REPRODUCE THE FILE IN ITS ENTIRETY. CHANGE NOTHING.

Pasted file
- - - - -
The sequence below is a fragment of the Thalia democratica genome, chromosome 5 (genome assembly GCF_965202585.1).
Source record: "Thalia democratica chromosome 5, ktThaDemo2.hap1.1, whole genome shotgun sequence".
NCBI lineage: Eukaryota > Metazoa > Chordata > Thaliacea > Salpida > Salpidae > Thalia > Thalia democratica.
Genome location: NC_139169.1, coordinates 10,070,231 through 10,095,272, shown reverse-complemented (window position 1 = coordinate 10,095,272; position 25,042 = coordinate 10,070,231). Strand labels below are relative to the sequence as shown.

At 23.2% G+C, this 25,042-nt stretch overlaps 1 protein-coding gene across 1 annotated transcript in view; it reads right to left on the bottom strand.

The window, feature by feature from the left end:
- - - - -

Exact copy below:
The sequence below is a fragment of the Thalia democratica genome, chromosome 5 (genome assembly GCF_965202585.1).
Source record: "Thalia democratica chromosome 5, ktThaDemo2.hap1.1, whole genome shotgun sequence".
NCBI lineage: Eukaryota > Metazoa > Chordata > Thaliacea > Salpida > Salpidae > Thalia > Thalia democratica.
Genome location: NC_139169.1, coordinates 10,070,231 through 10,095,272, shown reverse-complemented (window position 1 = coordinate 10,095,272; position 25,042 = coordinate 10,070,231). Strand labels below are relative to the sequence as shown.

At 23.2% G+C, this 25,042-nt stretch overlaps 1 protein-coding gene across 1 annotated transcript in view; it reads right to left on the bottom strand.

The window, feature by feature from the left end: